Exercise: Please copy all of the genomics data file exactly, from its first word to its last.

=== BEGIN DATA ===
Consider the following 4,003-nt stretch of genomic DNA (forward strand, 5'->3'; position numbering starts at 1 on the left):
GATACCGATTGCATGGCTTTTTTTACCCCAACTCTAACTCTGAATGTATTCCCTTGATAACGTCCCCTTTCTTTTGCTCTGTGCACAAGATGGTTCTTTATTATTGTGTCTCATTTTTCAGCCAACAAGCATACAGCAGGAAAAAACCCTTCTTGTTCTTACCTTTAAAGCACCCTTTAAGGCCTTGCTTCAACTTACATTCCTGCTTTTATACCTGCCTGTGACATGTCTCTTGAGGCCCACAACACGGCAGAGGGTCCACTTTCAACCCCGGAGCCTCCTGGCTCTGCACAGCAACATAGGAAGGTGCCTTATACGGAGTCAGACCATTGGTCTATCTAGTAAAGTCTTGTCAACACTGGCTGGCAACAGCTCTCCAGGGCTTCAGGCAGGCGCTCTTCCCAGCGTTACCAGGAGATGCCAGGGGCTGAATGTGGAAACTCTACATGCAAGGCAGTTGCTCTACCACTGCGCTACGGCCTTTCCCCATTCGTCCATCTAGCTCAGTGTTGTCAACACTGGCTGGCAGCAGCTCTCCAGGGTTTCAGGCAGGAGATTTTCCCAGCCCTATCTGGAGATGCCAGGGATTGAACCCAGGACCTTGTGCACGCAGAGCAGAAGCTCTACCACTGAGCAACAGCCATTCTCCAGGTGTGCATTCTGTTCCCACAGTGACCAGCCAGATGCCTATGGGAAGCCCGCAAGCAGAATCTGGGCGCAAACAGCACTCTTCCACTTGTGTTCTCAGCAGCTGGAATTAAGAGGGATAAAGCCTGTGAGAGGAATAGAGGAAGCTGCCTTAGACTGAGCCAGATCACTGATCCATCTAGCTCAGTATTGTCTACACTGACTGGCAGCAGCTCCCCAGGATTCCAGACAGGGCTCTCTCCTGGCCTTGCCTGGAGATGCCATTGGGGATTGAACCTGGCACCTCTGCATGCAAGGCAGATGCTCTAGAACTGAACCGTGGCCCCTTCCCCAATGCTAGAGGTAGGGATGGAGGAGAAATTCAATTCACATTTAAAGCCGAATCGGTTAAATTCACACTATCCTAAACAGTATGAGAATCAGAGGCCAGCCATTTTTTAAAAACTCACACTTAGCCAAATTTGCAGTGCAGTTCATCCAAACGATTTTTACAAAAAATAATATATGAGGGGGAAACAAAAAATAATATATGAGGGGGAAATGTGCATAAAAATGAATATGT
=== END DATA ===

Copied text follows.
Consider the following 4,003-nt stretch of genomic DNA (forward strand, 5'->3'; position numbering starts at 1 on the left):
GATACCGATTGCATGGCTTTTTTTACCCCAACTCTAACTCTGAATGTATTCCCTTGATAACGTCCCCTTTCTTTTGCTCTGTGCACAAGATGGTTCTTTATTATTGTGTCTCATTTTTCAGCCAACAAGCATACAGCAGGAAAAAACCCTTCTTGTTCTTACCTTTAAAGCACCCTTTAAGGCCTTGCTTCAACTTACATTCCTGCTTTTATACCTGCCTGTGACATGTCTCTTGAGGCCCACAACACGGCAGAGGGTCCACTTTCAACCCCGGAGCCTCCTGGCTCTGCACAGCAACATAGGAAGGTGCCTTATACGGAGTCAGACCATTGGTCTATCTAGTAAAGTCTTGTCAACACTGGCTGGCAACAGCTCTCCAGGGCTTCAGGCAGGCGCTCTTCCCAGCGTTACCAGGAGATGCCAGGGGCTGAATGTGGAAACTCTACATGCAAGGCAGTTGCTCTACCACTGCGCTACGGCCTTTCCCCATTCGTCCATCTAGCTCAGTGTTGTCAACACTGGCTGGCAGCAGCTCTCCAGGGTTTCAGGCAGGAGATTTTCCCAGCCCTATCTGGAGATGCCAGGGATTGAACCCAGGACCTTGTGCACGCAGAGCAGAAGCTCTACCACTGAGCAACAGCCATTCTCCAGGTGTGCATTCTGTTCCCACAGTGACCAGCCAGATGCCTATGGGAAGCCCGCAAGCAGAATCTGGGCGCAAACAGCACTCTTCCACTTGTGTTCTCAGCAGCTGGAATTAAGAGGGATAAAGCCTGTGAGAGGAATAGAGGAAGCTGCCTTAGACTGAGCCAGATCACTGATCCATCTAGCTCAGTATTGTCTACACTGACTGGCAGCAGCTCCCCAGGATTCCAGACAGGGCTCTCTCCTGGCCTTGCCTGGAGATGCCATTGGGGATTGAACCTGGCACCTCTGCATGCAAGGCAGATGCTCTAGAACTGAACCGTGGCCCCTTCCCCAATGCTAGAGGTAGGGATGGAGGAGAAATTCAATTCACATTTAAAGCCGAATCGGTTAAATTCACACTATCCTAAACAGTATGAGAATCAGAGGCCAGCCATTTTTTAAAAACTCACACTTAGCCAAATTTGCAGTGCAGTTCATCCAAACGATTTTTACAAAAAATAATATATGAGGGGGAAACAAAAAATAATATATGAGGGGGAAATGTGCATAAAAATGAATATGT